fig 7.1.5.jpg

Double-seated control valves

Double-seated control valves are useful when high capacity flow is required and tight shut-off is not needed. They can close against higher differential pressures than single seated valves of the same size. This is because the control valve comprises two valve plugs on a common spindle with two corresponding seats, as shown in Figure 7.1.6. The forces acting on the two valve plugs are almost balanced. Although the differential pressure is trying to keep one plug off its seat, it is pushing the other plug onto its seat.
However, the tolerances necessary to manufacture the component parts of the control valve make it difficult to achieve a tight shut-off. This is not helped by the lower valve plug and seat being smaller than its upper counterpart, which enables removal of the whole assembly for servicing.
Also, although the body and the valve shuttle are the same material, small variations in the chemistry of the individual parts can result in subtle variations in the coefficients of expansion, which adversely affects shut-off. A double-seated control valve should not be used as a safety device with a high limit safeguard.​

Fig_7_1_6 new.gifControl valves with internal fixed bleed holes
A normally closed valve will usually require a fixed bleed (Figure 7.1.7) to allow a small amount of flow through the control valve when it is fully shut. Normally closed self-acting control valves are sometimes referred to as being reverse acting (RA).
fig 7.1.7.jpg
A typical application for this type of valve is to control the flow of cooling water (coolant) for an industrial engine such as an air compressor (Figure 7.1.8). The control valve, controlling the flow of coolant through the engine, is upstream of the engine and the temperature sensor registers its temperature as it leaves the engine.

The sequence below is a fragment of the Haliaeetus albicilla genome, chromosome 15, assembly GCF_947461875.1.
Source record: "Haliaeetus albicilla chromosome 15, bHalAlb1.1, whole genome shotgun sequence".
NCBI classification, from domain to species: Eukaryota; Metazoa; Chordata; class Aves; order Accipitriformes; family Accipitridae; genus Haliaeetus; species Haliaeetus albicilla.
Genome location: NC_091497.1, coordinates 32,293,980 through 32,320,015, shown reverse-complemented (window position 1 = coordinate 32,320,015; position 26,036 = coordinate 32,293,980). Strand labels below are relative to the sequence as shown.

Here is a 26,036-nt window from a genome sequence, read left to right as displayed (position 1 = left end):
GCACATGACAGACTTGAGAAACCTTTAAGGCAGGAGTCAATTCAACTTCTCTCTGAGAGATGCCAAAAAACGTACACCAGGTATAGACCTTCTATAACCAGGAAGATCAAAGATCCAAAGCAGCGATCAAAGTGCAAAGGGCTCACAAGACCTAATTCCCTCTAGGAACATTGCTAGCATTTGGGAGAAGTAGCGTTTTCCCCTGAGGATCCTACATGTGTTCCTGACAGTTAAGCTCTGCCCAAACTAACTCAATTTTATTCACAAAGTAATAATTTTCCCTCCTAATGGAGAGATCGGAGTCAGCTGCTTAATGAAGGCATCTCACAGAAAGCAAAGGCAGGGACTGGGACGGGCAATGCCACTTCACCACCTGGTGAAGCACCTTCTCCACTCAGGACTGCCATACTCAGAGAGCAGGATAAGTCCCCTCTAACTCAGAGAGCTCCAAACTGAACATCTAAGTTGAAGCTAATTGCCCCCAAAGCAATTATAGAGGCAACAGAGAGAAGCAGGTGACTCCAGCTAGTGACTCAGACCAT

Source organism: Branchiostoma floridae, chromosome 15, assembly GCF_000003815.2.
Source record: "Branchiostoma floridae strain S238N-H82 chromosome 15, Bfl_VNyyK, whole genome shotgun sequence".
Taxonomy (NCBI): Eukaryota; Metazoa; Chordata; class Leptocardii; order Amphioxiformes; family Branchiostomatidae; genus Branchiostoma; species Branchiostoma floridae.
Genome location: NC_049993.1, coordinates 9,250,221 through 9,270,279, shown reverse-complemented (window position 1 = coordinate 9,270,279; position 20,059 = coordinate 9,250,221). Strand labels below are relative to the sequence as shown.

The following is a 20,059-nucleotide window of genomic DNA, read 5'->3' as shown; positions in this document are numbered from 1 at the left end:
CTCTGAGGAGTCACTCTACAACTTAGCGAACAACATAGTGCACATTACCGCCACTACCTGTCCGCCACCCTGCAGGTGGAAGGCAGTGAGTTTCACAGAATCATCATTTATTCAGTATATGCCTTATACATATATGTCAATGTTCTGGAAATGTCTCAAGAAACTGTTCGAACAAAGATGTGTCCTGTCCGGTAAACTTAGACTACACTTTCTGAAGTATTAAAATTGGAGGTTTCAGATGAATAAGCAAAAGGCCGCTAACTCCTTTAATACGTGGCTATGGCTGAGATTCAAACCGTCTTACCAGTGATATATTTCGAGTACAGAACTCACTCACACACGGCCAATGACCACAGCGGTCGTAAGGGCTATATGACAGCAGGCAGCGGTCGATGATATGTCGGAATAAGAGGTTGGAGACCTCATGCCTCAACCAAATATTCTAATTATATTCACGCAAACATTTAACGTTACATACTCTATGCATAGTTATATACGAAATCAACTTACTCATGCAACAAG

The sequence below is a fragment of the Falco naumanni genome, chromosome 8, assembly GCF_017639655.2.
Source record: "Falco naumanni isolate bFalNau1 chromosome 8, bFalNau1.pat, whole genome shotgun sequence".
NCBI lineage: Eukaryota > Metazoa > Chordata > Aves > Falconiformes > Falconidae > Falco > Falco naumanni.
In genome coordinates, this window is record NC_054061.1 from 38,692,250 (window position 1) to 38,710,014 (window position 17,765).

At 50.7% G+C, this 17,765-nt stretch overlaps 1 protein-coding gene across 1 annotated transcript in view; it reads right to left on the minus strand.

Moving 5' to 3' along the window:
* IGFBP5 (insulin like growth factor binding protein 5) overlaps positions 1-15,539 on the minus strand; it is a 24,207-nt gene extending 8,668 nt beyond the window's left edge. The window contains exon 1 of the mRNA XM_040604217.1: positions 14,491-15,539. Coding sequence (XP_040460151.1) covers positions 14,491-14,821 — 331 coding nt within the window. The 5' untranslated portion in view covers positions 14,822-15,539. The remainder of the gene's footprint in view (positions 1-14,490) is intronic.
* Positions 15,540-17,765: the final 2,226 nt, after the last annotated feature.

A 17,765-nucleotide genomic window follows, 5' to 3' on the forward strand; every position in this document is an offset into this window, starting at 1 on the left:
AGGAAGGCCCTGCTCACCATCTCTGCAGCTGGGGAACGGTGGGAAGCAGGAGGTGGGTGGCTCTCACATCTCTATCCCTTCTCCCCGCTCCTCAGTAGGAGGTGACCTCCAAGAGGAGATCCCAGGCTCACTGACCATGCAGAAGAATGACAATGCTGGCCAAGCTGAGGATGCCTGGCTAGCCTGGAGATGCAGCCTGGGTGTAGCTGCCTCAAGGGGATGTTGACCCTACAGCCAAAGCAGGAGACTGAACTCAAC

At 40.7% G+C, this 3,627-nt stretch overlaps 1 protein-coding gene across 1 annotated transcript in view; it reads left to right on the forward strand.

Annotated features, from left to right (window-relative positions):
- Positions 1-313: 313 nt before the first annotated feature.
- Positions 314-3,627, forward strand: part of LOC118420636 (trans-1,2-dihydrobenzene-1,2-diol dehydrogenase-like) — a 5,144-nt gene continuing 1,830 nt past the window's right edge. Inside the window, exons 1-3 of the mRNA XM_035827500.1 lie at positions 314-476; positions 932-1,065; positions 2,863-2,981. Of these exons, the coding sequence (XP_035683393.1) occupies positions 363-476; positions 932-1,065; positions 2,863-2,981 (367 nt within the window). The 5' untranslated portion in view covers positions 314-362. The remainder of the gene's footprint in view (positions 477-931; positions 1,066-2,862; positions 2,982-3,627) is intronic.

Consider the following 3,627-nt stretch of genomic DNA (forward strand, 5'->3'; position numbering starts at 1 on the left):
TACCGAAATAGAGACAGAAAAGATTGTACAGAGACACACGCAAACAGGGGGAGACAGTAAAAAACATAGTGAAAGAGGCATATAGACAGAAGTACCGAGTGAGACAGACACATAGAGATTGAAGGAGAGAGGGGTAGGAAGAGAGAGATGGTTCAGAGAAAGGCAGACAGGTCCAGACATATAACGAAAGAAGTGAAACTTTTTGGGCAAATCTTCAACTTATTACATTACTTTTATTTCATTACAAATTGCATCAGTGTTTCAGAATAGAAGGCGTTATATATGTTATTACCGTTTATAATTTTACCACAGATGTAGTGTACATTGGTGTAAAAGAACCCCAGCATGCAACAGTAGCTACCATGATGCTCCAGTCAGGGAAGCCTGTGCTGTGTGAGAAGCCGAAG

fig 7.1.8.jpg
If the coolant leaving the engine is hotter than the set point, the control valve opens to allow more coolant through the valve. However, once the water leaving the engine reaches the required set temperature the valve will shut again. Without a bleedhole, the coolant would no longer flow and would continue to pick up heat from the engine. Without the downstream sensor detecting any temperature rise, the engine is likely to overheat.
If the control valve has a fixed diameter bleed hole, enough cooling water can flow through the valve to allow the downstream sensor to register a representative temperature when the valve is shut. This feature is essential when the sensor is remote from the application heat source.
A normally closed valve might also have an optional fusible device (see Figure 7.1.7). The device melts in the event of excess heat, removing the spring tension on the valve plug and opening the valve to allow the cooling water to enter the system. It is usual with this kind of safety device, that once the fusible device has melted, it cannot be repaired and must be replaced.

Three-port control valves

Most of the control valves used with self-acting control systems are two-port. However, Figure 7.1.9 illustrates a self-acting piston type three-port control valve. The advantage of this type of valve design allows the same valve to be used for either mixing or diverting water applications; this is not normally the case with valves requiring electric or pneumatic actuators.​
fig 7.1.9.jpg
The most common applications are for water heating, but three-port control valves may also be used on cooling applications such as air chillers, and on pumped circuits in heating, ventilating and air conditioning applications.
When a three-port control valve is used as a mixing valve (see Figure 7.1.10), the constant volume port ‘O’ is used as the common outlet.
When a three-port control valve is used as a diverting valve (see Figure 7.1.11), the constant volume port is used as the common inlet

fig 7.1.10.jpg
When a three-port control valve is used as a diverting valve (see Figure 7.1.11), the constant volume port is used as the common inlet

fig 7.1.11.jpg

Self-contained three port control valve

Another type of three-port self-acting control valve contains an integral temperature sensing device and thus requires no external temperature controller to operate.
It can be used to protect Low Temperature Hot Water (LTHW) boilers from fire tube corrosion during start-up sequences when the temperature of the secondary return water is low (see Figure 7.1.12). At start-up, the valve allows cold secondary water to bypass the external system and flow through the boiler circuit. This allows water in the boiler to heat up quickly, minimising the condensation of water vapour in the flue gases. As the boiler water heats up, it is slowly blended with water from the main system, thus maintaining protection while the complete system is brought slowly up to temperature.
This type of control valve may also be used on cooling systems such as those found on air compressors (Figure 7.1.13).

fig 7.1.12 and 7.1.13.jpg